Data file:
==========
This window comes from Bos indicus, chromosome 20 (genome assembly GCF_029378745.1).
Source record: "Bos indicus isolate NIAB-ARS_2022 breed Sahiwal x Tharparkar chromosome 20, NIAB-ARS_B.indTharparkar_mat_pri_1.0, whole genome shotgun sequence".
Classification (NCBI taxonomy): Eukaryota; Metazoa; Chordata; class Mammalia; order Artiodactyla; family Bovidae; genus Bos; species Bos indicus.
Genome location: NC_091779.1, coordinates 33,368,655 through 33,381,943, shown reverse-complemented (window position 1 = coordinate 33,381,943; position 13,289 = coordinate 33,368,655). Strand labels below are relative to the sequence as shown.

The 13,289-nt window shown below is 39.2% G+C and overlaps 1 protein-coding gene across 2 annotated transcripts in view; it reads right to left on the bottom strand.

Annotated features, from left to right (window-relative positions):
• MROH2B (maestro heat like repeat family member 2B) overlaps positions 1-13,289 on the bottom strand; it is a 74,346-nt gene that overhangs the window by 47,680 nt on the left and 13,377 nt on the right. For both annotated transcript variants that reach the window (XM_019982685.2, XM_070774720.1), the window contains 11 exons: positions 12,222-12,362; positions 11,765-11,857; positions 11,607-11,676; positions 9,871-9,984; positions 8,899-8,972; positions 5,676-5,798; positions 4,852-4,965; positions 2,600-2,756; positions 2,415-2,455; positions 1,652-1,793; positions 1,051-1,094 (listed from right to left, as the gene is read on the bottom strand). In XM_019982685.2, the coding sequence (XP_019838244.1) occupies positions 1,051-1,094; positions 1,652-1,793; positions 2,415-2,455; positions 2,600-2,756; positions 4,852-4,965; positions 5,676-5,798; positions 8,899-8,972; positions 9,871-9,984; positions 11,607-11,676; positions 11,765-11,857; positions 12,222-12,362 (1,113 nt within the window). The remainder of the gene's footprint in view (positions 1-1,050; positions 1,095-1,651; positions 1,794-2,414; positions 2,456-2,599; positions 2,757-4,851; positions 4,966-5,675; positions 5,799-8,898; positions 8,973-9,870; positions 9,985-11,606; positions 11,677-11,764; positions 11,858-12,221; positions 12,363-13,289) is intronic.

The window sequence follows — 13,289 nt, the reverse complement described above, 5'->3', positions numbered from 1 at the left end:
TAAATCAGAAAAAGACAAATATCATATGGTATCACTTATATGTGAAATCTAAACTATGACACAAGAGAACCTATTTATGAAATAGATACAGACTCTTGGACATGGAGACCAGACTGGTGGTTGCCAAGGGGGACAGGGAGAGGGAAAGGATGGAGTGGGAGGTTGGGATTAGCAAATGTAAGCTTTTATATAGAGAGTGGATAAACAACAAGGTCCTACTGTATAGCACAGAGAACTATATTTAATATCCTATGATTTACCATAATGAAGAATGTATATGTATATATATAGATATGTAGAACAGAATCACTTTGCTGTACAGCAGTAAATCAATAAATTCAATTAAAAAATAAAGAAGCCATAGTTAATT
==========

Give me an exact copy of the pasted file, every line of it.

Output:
This window comes from Bos indicus, chromosome 20 (genome assembly GCF_029378745.1).
Source record: "Bos indicus isolate NIAB-ARS_2022 breed Sahiwal x Tharparkar chromosome 20, NIAB-ARS_B.indTharparkar_mat_pri_1.0, whole genome shotgun sequence".
Classification (NCBI taxonomy): Eukaryota; Metazoa; Chordata; class Mammalia; order Artiodactyla; family Bovidae; genus Bos; species Bos indicus.
Genome location: NC_091779.1, coordinates 33,368,655 through 33,381,943, shown reverse-complemented (window position 1 = coordinate 33,381,943; position 13,289 = coordinate 33,368,655). Strand labels below are relative to the sequence as shown.

The 13,289-nt window shown below is 39.2% G+C and overlaps 1 protein-coding gene across 2 annotated transcripts in view; it reads right to left on the bottom strand.

Annotated features, from left to right (window-relative positions):
• MROH2B (maestro heat like repeat family member 2B) overlaps positions 1-13,289 on the bottom strand; it is a 74,346-nt gene that overhangs the window by 47,680 nt on the left and 13,377 nt on the right. For both annotated transcript variants that reach the window (XM_019982685.2, XM_070774720.1), the window contains 11 exons: positions 12,222-12,362; positions 11,765-11,857; positions 11,607-11,676; positions 9,871-9,984; positions 8,899-8,972; positions 5,676-5,798; positions 4,852-4,965; positions 2,600-2,756; positions 2,415-2,455; positions 1,652-1,793; positions 1,051-1,094 (listed from right to left, as the gene is read on the bottom strand). In XM_019982685.2, the coding sequence (XP_019838244.1) occupies positions 1,051-1,094; positions 1,652-1,793; positions 2,415-2,455; positions 2,600-2,756; positions 4,852-4,965; positions 5,676-5,798; positions 8,899-8,972; positions 9,871-9,984; positions 11,607-11,676; positions 11,765-11,857; positions 12,222-12,362 (1,113 nt within the window). The remainder of the gene's footprint in view (positions 1-1,050; positions 1,095-1,651; positions 1,794-2,414; positions 2,456-2,599; positions 2,757-4,851; positions 4,966-5,675; positions 5,799-8,898; positions 8,973-9,870; positions 9,985-11,606; positions 11,677-11,764; positions 11,858-12,221; positions 12,363-13,289) is intronic.

The window sequence follows — 13,289 nt, the reverse complement described above, 5'->3', positions numbered from 1 at the left end:
TAAATCAGAAAAAGACAAATATCATATGGTATCACTTATATGTGAAATCTAAACTATGACACAAGAGAACCTATTTATGAAATAGATACAGACTCTTGGACATGGAGACCAGACTGGTGGTTGCCAAGGGGGACAGGGAGAGGGAAAGGATGGAGTGGGAGGTTGGGATTAGCAAATGTAAGCTTTTATATAGAGAGTGGATAAACAACAAGGTCCTACTGTATAGCACAGAGAACTATATTTAATATCCTATGATTTACCATAATGAAGAATGTATATGTATATATATAGATATGTAGAACAGAATCACTTTGCTGTACAGCAGTAAATCAATAAATTCAATTAAAAAATAAAGAAGCCATAGTTAATT